Sexting counts as child pornography too, according to the country’s Sexual Offences Act, although there hasn’t been any criminal prosecution of children for sexting under South African law yet, Rosen explains.
They say: “Children and teenagers are often dating online or over WhatsApp – they could easily fall foul of the law.”
“Government cannot just sexually indoctrinate people’s children,” Errol Naidoo told Bhekisisa in November 2020. He heads up the Christian think tank the Family Policy Institute.
His organisation has been vocally opposed to the new lesson plans, claiming the lectures are being pushed by sexual rights radicals and that they will promote “sinister sexual behaviours”. He explains: “They are pushing a liberal agenda.”
But comprehensive sex education doesn’t have to be at odds with learners’ beliefs or sexualities, Rosen says.
“We’ve got a responsibility to make sure sex education includes not only lesbian, gay, bisexual and transgender people, but children from child-headed households, HIV-positive children, religious children and disabled children,” they say.
“We look at each person as a sexual being.”
Most classrooms will have pupils from more than one of these groups eagerly awaiting information. The trick is not teaching them that certain behaviours are morally good or bad, but how to make the best decisions for themselves based on their personal values.
In the classroom, Rosen and their team ask learners where they want to be in five years and then prompt them to think about how decisions around sex, reproductive health and relationships might impact those.
Learners are encouraged to mull this over as they develop their own values and goals. But young people are also asked to examine how societal constructs around sex, love and even masculinity might shape their values — and learn to think about whether these work for them.
And if the organisation’s two decades’ long database of sex questions from children is anything to go by, even young learners are all too aware of how society thinks about sex and identity.
“When can I have sex?” may be the most frequently asked sex education question, according to the thousands of questions Sexy Smarts has fielded over the years.
But “Is my penis big enough?” is a close second.
Good sex education may start with a lesson plan, but it’s only ever as good as the people teaching it. Sexy Smarts runs a two-day programme for educators and health workers that lays out how to answer difficult questions — or when to simply say “I don’t know”.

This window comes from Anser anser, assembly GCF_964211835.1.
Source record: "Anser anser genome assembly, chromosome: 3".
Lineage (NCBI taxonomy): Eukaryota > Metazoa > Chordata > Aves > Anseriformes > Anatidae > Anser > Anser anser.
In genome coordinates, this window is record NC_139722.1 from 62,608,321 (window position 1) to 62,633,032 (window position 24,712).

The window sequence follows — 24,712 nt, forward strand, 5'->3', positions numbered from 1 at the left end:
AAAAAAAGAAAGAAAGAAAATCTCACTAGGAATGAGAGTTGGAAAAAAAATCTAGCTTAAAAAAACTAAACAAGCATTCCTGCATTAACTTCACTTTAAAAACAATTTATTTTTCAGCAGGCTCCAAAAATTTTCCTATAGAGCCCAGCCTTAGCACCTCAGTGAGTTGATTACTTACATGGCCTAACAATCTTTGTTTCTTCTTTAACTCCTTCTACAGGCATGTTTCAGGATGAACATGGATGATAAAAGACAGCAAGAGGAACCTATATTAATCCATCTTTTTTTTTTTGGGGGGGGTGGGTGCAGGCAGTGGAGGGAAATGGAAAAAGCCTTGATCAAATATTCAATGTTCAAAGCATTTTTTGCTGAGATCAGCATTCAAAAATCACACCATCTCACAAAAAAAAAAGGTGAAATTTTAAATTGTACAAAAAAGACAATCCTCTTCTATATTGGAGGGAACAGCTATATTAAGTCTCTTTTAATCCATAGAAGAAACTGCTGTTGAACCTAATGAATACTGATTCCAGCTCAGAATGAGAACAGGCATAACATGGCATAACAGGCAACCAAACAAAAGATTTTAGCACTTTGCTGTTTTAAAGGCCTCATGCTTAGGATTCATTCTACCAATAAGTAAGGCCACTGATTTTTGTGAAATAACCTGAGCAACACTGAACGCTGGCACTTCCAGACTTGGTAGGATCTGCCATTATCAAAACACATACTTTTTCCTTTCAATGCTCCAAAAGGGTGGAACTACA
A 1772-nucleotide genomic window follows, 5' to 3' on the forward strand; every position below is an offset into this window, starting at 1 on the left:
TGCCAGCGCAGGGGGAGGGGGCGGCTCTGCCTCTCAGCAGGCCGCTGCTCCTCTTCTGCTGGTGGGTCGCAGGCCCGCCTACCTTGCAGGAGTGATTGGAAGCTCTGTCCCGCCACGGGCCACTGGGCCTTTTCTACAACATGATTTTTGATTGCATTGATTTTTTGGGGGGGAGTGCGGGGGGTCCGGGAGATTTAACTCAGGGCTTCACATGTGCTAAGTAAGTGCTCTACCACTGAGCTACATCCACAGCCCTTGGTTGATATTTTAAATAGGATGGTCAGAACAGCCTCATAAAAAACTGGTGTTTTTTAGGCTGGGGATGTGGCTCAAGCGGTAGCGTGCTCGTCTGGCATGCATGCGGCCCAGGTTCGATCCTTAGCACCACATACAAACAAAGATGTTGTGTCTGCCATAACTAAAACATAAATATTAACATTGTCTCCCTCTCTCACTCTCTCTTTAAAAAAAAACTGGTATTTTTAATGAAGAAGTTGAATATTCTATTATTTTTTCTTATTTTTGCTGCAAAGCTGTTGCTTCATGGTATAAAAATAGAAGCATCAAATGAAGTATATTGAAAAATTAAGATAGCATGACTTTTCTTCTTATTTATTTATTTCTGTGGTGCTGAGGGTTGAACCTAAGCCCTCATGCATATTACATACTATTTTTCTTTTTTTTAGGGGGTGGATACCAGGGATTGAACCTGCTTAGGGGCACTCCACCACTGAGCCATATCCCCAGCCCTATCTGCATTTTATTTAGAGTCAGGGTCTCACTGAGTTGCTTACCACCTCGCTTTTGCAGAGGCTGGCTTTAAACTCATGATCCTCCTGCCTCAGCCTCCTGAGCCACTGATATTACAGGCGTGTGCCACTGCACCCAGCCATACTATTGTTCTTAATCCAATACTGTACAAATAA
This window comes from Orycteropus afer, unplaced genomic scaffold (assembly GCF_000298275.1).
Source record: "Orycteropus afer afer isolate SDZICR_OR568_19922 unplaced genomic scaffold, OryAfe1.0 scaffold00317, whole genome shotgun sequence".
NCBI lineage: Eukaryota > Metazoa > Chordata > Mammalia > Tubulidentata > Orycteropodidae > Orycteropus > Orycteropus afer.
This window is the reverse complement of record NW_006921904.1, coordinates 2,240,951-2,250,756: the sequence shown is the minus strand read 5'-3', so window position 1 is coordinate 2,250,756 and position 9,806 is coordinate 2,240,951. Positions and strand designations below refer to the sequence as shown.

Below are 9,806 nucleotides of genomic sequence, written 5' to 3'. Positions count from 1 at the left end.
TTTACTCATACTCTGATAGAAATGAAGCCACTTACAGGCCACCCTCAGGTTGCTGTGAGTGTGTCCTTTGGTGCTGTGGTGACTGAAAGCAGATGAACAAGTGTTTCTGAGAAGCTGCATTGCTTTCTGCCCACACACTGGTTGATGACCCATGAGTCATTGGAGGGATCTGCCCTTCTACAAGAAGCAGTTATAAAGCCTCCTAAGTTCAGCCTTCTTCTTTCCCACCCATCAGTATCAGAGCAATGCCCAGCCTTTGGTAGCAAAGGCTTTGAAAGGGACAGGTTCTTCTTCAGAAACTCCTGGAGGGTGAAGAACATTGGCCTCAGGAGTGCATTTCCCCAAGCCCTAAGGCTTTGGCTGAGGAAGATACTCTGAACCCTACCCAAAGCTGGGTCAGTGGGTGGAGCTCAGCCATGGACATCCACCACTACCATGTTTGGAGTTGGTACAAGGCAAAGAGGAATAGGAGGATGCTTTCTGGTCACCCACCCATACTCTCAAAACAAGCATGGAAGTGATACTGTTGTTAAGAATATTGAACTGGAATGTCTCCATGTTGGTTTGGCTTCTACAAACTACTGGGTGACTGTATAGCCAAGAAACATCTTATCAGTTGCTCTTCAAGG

Rosen warns that if South Africa is going to get the Department of Basic Education’s latest sex education action plan right, training for teachers has to ensure that educators reflect on their own biases that might come between children and the information to which they are entitled.
They explain: “If you come from a homophobic background where you’ve been told that being gay is an abomination, you will not be able to give accurate information to LGBTI children.”
Anthony Brown is a Life Orientation and inclusive education lecturer at the University of Johannesburg’s Department of Educational Psychology. He says that the new scripted lesson plans give enough background to equip Life Orientation educators to deliver them properly – granted they are already trained as life skills teachers.
But, he says, there are few schools that take Life Orientation seriously enough to appoint a specialised educator.
Although at least three of the country’s universities offer specialised Life Orientation training for school teachers, the subject is often left up to whoever has a free period, he argues.
He explains: “Schools think that just because you have navigated through life, you should be able to teach Life Orientation — but life doesn’t equip you to teach sex ed.”
In South Africa, one in three children will have experienced sexual violence by the time they reach 17, a University of Cape Town study found, although this figure also includes consensual sex between 17- and 18-year-olds, which is legal in South Africa.
Teachers will need to be equipped to handle situations in which students might learn they are being abused during class time, Brown says.
Elisabetta Borzini has first-hand experience of the importance of training those tasked with teaching comprehensive sexual education in complicated settings. She developed a series of sex education games for the joint United Nations Programme on HIV/Aids (UNAIDS). The games are now being rolled out at youth friendly centres and health facilities in Zambia’s capital Lusaka and the country’s mineral-rich Copperbelt province, which has been historically hard hit by HIV, according to the latest UN data from 2014.
As part of the activities, young people — depending on their age — can assemble male and female reproductive systems while learning about how they work. In another version, players are dealt cards — for instance, “Do babies and urine come from the same place?” or “What are the three pillars for a healthy relationship?” — as their answers propel them forward and back along a snakes-and-ladders-like board.
Only trained moderators facilitate the games. And in a country where homosexuality remains criminalised, those leading children through the games are taught not to disclose anybody’s HIV status or sexual orientation.
Participants, on the other hand, are also warned not to offer any sensitive information. “It’s only a safe space while I’m there to moderate,” Borzini says. “I can’t control what people will do when they get back into the communities.”
And she noticed something amazing.
With a properly trained moderator, people felt comfortable to open up about sex and sexuality. In some cases, groups built so much trust during the game session – in which she says discussions can become very intimate – that they seemed unphased when they were told they were speaking to people who may be queer, HIV-positive, sex workers or injecting drug users.
Borzini explains: “The idea is to get everyone on the same page. Then, it’s all a lot more human.” MC